Summit School District was placed on an improvement plan in 2022 following years of below-average test scores. Upon closer inspection, data showed that middle school English language learner scores in Summit landed in the 2nd percentile for the state. In this three-part series, we explore how the district’s data compares to other counties, why the district lost its footing, and how administrators plan to move forward under new leadership.
‘Still way behind where we need to be’: Officials express concern about Summit School District test scores
Editor’s note: This is Part 1 of a three-part series looking into Summit School District’s 2021-22 test data.
Test scores from the 2021-22 school year have been released, and officials from the school district say scores aren’t where they should be — even though they’ve improved.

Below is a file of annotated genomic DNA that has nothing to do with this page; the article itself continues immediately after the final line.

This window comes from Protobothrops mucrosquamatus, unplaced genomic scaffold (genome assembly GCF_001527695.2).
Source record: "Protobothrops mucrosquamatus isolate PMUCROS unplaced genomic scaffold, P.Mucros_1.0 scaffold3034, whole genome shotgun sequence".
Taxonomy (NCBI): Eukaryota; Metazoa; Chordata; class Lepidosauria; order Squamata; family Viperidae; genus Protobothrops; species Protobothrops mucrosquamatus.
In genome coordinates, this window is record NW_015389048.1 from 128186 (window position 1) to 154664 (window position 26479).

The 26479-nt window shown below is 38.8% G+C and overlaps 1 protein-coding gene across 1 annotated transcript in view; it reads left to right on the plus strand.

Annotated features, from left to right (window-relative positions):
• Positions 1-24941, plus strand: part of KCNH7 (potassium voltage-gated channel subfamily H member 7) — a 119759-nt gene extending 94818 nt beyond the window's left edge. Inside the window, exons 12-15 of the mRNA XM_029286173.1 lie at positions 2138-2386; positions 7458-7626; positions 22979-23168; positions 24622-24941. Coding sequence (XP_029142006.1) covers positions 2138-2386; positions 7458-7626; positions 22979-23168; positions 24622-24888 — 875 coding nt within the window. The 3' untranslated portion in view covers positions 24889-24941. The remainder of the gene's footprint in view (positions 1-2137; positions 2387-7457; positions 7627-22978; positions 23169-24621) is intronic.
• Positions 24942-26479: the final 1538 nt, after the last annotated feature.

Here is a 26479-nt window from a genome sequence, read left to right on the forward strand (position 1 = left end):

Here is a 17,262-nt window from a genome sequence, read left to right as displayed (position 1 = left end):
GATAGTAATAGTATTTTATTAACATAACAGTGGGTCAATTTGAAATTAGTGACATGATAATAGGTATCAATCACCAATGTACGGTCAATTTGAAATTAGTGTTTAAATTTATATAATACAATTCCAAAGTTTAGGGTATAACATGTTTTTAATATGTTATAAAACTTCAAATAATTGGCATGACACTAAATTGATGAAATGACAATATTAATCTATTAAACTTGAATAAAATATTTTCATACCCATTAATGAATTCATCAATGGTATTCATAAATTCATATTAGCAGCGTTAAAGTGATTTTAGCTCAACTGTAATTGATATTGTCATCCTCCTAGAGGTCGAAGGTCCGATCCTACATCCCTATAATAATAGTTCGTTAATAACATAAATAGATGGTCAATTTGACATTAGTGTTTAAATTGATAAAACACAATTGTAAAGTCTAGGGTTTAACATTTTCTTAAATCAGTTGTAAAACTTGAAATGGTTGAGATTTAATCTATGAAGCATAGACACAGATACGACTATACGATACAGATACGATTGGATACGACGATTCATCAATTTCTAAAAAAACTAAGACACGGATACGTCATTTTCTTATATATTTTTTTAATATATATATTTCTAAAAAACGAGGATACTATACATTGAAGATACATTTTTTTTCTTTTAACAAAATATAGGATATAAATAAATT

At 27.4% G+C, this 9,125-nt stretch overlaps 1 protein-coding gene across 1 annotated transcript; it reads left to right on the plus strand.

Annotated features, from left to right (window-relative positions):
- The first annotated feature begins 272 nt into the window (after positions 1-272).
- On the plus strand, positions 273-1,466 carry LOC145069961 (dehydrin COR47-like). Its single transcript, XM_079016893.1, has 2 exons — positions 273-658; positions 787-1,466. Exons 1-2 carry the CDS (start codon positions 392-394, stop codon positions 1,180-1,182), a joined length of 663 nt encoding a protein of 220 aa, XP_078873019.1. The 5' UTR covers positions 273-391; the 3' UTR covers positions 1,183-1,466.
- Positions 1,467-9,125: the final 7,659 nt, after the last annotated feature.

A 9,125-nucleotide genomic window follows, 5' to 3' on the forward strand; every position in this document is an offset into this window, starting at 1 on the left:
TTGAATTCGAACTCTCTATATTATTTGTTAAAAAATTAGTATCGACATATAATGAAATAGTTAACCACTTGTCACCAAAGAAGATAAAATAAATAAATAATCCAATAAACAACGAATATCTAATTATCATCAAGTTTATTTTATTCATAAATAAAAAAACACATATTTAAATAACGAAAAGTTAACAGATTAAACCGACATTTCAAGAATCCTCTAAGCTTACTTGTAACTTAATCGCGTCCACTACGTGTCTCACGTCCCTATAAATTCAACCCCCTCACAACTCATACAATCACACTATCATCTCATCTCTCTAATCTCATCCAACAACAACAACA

For the first time in over 10 years, the school district went from accredited to accredited with an improvement plan, according to the 2022 Colorado Department of Education’s performance framework rating. From 2021 to 2022, the school district dropped 11 percentage points in its performance rating, from 66% to 55%.
Editor’s note: This is Part 2 of a three-part series looking into Summit School District’s 2021-22 test data. This story has been updated to correct the vote not to renew Marion Smith Jr.’s contract as superintendent.
Milena Quiros is a bilingual woman, co-chair of the Summit School District Accountability Committee and parent of four children, all of whom have attended Summit schools.
Test scores from the 2021-22 school year showed across the board that Summit students are performing below state average. Scores for English language learner students did not reach the “approached expectations” threshold.
Editor’s note: This is Part 3 of a three-part series looking into Summit School District’s 2021-22 test data.
Recently, Summit High School Hispanic or Latino students shared with Summit School District Superintendent, Tony Byrd, that more cultural and linguistic representation and celebration would have improved their education.
A similar message was shared by Hispanic or Latino Summit middle schoolers who graduated from Summit’s bilingual elementary schools.